In that case, there will be lots of walking dead. Some take off but then crash, and some, just a handful, will hit the jackpot, meaning that they will create new products successful in the market. The question is the following: do the successful ones justify the existence of the others? That question tends to be biased by anecdotic cases such as flaming successes. Let’s consider two well-known examples of those: Biontech and Moderna. Both companies are behind the mRNA-based vaccines that allowed us to put an end, for the time being, to the Coronavirus pandemic. The truth is that, before the pandemic, both companies were using their technologies to treat solid tumors, and at the time, it was an open question if they were going to survive in the mid-term. Indeed, both are still struggling to make significant progress on their clinical programs focused on mRNA-based vaccines for cancer treatment. 

It might be argued that indeed the current model, which creates a lot of start-ups to find the successful ones, does work. New treatments are approved every year and economic value is being created.

The first part of that answer belongs to a very complicated discussion. Pharma will by default claim that we are making progress and that is just too complex to treat some diseases, which is why it takes so much time and money. That is a fair statement, but I think it should not be considered as an argument to consider other approaches that might be more fair and effective for patients, even if not so much for shareholders. A recent report has estimated that $50 to $60 billion is spent annually on failed oncology trials. There are, of course, many potential routes to make this picture better. There is one that is particularly provocative: what if, to improve the survival of patients suffering from serious diseases, diagnostics, early detection, and lifestyle are more important than therapy? If that is the case, then there are way too many companies, start-ups included, working on new treatments. The trick is that working on those approaches does not have a strong business model, although some new business model paradigms supporting these alternatives to classical drug development have begun to emerge.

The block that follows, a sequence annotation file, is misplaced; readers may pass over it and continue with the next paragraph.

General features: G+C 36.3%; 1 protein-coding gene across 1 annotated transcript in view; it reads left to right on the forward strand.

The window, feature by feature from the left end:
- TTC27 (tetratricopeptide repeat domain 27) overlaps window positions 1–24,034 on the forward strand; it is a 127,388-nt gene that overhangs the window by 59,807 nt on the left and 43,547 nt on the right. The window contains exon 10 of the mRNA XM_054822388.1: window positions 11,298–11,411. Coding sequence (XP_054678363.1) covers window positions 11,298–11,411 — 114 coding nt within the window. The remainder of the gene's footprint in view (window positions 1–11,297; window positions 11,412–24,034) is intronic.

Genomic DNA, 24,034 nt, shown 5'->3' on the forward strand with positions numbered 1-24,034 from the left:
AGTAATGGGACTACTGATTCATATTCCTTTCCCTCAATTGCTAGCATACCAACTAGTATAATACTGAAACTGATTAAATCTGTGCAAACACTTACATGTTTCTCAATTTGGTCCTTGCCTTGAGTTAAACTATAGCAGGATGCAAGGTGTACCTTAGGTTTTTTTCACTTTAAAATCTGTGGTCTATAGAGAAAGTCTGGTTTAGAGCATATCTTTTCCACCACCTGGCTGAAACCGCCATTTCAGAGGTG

So,  it is difficult to determine the efficiency of start-ups on a global scale. But some people are nevertheless making money: venture capitalists make returns that justify their existence and big pharma acquires former start-ups through mergers and acquisitions, which makes pharma increase their value. The billion-dollar questions are: do start-ups as a whole create more value than the money they cost? If not, who is paying for that difference? The second question has a very obvious response: taxpayers. 

There is a third and very disturbing question, which might lead to an answer to the previous ones. Academic start-ups, as explained above, are based on scientific discoveries from research labs. These discoveries can lead to treatments in very different ways, the creation of a start-up is just one of them. Discoveries can be used by companies via licenses or collaborations with the scientists at the origin of these findings. Academic teams, through public structures, can further develop these technologies. All of these options have pros and cons, the creation of start-ups included. Indeed, thinking of start-up creation as a one-size-fits-all solution to translate scientific discoveries might be a good choice in some cases, but not a wise decision in many others. So the question is: are we using scientific discoveries to develop new solutions wisely by creating so many start-ups? 

I think that new ways of using science to solve society’s problems should be built, not based on market needs but on their potential to provide these solutions. These new models will have to be judged not in terms of economic benefit, but in terms of the impact of the solutions they bring. 

Picture: By Anne-Louis Girodet de Roussy-Trioson – Oakenchips, Public Domain,

David Silvestre
By training, I'm a molecular and cellular biologist, a biotech start-up enthusiast, a long-distance runner, a blogger, and a bookworm. By fortune, I'm the father of two loudly lovely boys. I have spent many years in Argentina, France, and The Netherlands working in academia, start-ups, and biotech companies, looking for ways to translate groundbreaking scientific discoveries into treatments for patients in high need. I write about burning questions in the complex and fascinating world of turning science into medicines.